By the steps described above, the piezoelectric element section 20 having the piezoelectric elements 22 each having the lower electrode 24, the piezoelectric layer 26 and the upper electrode 28 is formed. If a base layer or the like is provided, the base layer can be further patterned into a desired shape. The patterning may be performed using, for example, lithography technique and etching technique. It is noted that the lower electrode layer 24, the piezoelectric layer 26 and the upper electrode 28 may be patterned individually upon forming each of the layers, or may be patterned upon forming each set of plural layers.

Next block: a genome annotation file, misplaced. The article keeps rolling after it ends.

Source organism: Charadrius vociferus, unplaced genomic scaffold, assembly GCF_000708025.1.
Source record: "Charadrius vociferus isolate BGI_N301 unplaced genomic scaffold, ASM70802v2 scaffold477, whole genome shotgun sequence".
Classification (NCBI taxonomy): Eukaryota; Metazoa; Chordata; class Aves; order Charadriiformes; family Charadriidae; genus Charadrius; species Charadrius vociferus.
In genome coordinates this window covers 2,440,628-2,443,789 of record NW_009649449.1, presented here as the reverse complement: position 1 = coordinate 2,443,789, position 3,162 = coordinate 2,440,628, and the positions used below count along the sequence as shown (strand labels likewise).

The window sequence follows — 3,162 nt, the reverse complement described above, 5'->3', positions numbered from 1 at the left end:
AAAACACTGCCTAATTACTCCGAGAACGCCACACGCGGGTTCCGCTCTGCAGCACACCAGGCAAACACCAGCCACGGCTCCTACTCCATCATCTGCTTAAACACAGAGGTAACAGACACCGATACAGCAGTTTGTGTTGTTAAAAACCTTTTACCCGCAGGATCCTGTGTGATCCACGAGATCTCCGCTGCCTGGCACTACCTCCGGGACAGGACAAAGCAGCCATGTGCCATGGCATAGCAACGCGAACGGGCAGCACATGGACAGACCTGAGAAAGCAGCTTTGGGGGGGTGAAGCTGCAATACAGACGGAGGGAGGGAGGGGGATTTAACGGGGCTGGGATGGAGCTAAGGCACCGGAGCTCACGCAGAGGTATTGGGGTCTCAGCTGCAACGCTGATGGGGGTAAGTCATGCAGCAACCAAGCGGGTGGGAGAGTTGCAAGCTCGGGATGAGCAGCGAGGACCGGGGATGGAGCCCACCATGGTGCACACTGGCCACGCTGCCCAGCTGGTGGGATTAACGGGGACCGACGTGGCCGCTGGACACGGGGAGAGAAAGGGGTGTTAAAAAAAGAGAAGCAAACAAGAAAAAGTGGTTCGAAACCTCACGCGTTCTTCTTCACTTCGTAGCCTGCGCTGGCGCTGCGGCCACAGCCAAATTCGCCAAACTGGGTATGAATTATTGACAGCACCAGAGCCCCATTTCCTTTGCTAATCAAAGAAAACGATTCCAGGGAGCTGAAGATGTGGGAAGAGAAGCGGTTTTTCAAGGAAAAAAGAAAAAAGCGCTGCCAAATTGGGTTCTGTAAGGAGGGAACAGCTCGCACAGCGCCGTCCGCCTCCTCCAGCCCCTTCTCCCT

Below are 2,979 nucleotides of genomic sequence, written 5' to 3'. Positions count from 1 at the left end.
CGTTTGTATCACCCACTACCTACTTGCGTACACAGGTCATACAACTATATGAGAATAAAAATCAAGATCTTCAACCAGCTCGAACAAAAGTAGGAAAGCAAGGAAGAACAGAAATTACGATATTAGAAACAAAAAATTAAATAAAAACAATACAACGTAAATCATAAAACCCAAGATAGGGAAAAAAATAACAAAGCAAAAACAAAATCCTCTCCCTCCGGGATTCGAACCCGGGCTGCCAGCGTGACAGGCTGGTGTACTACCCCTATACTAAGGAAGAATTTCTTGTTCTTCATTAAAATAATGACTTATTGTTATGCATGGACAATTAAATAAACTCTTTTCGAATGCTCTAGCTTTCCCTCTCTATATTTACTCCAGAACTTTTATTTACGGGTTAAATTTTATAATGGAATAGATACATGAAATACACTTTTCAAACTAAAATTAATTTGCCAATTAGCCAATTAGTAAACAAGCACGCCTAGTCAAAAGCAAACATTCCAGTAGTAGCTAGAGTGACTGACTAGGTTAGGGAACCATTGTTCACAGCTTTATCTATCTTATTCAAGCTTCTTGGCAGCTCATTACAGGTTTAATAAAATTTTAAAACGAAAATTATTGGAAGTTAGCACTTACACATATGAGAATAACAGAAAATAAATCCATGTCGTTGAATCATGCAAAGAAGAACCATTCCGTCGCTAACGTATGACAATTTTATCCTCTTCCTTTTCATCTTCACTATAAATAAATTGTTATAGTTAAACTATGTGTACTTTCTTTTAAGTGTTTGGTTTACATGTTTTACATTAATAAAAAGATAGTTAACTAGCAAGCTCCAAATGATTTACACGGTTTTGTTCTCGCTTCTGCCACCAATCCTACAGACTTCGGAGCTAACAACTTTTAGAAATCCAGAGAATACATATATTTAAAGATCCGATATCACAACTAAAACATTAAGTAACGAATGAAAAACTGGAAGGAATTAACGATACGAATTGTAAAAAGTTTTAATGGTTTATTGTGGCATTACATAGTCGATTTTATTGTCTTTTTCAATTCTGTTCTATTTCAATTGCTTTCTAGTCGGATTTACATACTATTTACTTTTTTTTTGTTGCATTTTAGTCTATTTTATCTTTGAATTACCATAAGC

Next, the vibration section forming layer 3 is patterned into a desired shape, thereby forming a vibration section 10 and a first opening section H1, as shown in FIG. 6. The vibration section 10 can be obtained by forming the first opening section H1 that penetrates the vibration section forming layer 3 and exposes the insulation layer 2. The vibration section forming layer 3 may be patterned, for example, using lithography and etching technique. As the etching technique, for example, a dry etching method or a wet etching method may be used. In this etching step, the insulation layer 2 can be used as an etching stopper layer. In other words, when etching the vibration section forming layer 3, the etching rate of the insulation layer 2 is lower than the etching rate of the vibration section forming layer 3.